Incidentally, the link to the article is to a site hosted by a anti-virus vendor, rather than an independent security company. So take it all with a grain of salt or puff of powder.

more than 4 years ago

Submissions

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Fax Me to Pandora: Traveling at the Speed of Light

Acetylane_Rain Acetylane_Rain writes  |  more than 4 years ago

Acetylane_Rain (1894120) writes "A recent Slashdot story about NASA plans for a crewed mission to a near Earth asteroid inspired me to do a thought experiment on the far future of humans in outer space. What kinds of magical technology do we need to develop should we, as a species, decide to venture beyond our solar neighborhood?

While I don't have a degree in astronautical engineering and my knowledge of physics is just enough to explain Einstein to a ten-year old child, I believe I have figured out the mode of transportation that would bring the first astronauts to an extrasolar body like Pandora, setting of James Cameron's sci-fi movie Avatar. No, I'm not boldly predicting we're going somewhere beyond lunar orbit. I'm merely making a projection, using the lens of today's technology, to paint a picture of what I believe to be our most likely future should we manage to survive as a true spacefaring species, and not as some throwback to the Stone Age or slave of the Matrix.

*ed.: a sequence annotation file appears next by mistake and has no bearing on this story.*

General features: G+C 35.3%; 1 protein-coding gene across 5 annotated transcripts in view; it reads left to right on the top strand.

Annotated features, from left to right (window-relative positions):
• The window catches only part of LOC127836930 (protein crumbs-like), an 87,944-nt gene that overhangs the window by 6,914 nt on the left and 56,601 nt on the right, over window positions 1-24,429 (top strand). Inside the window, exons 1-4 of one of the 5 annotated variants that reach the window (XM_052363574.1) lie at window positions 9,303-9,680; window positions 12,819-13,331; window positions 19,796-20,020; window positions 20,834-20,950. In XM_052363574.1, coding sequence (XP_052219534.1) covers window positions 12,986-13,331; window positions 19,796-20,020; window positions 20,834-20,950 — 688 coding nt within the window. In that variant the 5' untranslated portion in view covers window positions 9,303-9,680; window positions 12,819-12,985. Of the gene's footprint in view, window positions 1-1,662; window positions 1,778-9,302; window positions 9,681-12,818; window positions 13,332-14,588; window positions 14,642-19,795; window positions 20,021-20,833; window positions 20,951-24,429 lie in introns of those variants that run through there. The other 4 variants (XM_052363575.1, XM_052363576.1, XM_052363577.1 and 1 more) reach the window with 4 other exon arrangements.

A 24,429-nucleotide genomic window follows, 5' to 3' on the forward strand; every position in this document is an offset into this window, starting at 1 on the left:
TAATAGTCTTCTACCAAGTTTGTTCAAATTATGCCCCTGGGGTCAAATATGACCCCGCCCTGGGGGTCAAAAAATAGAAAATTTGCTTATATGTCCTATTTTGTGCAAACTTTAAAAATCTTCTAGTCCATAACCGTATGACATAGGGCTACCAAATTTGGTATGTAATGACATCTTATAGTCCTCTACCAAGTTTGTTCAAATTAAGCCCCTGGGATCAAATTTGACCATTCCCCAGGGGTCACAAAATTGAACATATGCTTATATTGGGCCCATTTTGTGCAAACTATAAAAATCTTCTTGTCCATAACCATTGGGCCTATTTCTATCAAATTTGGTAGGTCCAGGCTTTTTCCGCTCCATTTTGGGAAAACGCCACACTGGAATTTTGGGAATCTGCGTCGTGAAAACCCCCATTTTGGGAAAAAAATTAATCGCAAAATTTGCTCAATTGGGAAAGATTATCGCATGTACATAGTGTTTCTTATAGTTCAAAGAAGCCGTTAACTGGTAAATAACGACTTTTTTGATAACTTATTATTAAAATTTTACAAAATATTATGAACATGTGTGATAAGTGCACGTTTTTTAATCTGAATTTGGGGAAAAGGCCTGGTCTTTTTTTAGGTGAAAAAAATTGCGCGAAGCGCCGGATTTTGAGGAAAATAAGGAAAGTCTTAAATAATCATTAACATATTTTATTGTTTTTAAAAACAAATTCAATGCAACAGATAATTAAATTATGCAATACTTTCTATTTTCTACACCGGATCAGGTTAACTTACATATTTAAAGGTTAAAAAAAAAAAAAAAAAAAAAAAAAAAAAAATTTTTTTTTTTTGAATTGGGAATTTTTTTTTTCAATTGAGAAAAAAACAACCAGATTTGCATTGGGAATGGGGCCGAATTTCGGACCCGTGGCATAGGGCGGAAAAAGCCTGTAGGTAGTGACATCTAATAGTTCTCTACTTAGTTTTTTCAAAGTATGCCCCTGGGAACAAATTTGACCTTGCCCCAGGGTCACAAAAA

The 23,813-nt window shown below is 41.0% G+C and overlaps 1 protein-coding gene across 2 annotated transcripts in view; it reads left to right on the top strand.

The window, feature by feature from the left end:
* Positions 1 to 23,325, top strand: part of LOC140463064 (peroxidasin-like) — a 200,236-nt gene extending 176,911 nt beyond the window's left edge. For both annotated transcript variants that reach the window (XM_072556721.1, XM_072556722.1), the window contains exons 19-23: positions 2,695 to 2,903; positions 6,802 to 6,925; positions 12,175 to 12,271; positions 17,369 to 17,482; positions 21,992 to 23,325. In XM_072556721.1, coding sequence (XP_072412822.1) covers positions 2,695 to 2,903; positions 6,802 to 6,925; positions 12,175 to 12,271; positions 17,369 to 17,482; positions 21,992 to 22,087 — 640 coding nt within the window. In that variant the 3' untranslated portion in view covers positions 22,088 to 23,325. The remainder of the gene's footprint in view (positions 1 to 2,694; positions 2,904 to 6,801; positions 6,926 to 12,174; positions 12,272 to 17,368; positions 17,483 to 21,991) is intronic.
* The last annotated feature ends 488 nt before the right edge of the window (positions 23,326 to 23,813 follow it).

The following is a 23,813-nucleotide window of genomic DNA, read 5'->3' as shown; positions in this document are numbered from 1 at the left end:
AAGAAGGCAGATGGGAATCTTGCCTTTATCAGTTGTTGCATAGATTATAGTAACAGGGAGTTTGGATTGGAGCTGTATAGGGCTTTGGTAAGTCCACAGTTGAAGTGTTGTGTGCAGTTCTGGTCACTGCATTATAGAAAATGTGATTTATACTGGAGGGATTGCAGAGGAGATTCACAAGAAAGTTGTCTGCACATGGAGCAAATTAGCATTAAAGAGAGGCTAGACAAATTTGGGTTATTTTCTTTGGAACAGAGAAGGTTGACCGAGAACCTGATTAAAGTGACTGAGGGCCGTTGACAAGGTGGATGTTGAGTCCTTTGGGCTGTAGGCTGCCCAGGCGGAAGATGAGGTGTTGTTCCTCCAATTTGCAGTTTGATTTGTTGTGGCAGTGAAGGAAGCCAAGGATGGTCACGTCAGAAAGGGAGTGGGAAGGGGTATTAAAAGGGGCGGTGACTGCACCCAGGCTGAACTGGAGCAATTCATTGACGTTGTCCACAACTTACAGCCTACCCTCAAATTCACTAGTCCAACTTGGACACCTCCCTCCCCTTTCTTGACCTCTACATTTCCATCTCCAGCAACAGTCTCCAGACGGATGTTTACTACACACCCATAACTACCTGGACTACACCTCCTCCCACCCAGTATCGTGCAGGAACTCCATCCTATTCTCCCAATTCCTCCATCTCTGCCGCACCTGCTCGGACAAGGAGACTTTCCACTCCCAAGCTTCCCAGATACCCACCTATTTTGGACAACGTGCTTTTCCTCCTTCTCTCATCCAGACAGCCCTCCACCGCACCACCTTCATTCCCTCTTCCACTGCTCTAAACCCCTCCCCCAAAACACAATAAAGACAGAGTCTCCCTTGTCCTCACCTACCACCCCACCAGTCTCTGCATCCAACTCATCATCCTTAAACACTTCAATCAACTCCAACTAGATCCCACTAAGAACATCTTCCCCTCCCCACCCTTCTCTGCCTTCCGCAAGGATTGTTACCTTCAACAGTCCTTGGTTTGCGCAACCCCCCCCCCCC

I base my techno-scenario mostly on what I call the ''laziness principle''. The technology with the best chance to succeed is that which requires the least energy to produce a given amount of work. This is why we don't have flying cars, at least here on this gravity well we call Earth. We haven't yet discovered a law of anti-gravity that will allow us to park a car in the air. There are, of course, glaring exceptions to the laziness principle. A conventional chemical rocket, for example, ''works'' harder than a plane but is so far our only ticket to outer space. But this dependence on "hard-working" technology has come about only because none of the rival technologies, such as the space elevator, have gone beyond the prototype stage. The day a ten-ton satellite is pulled up rather than launched into orbit is the day that rockets become extinct as the primary means of getting off the planet.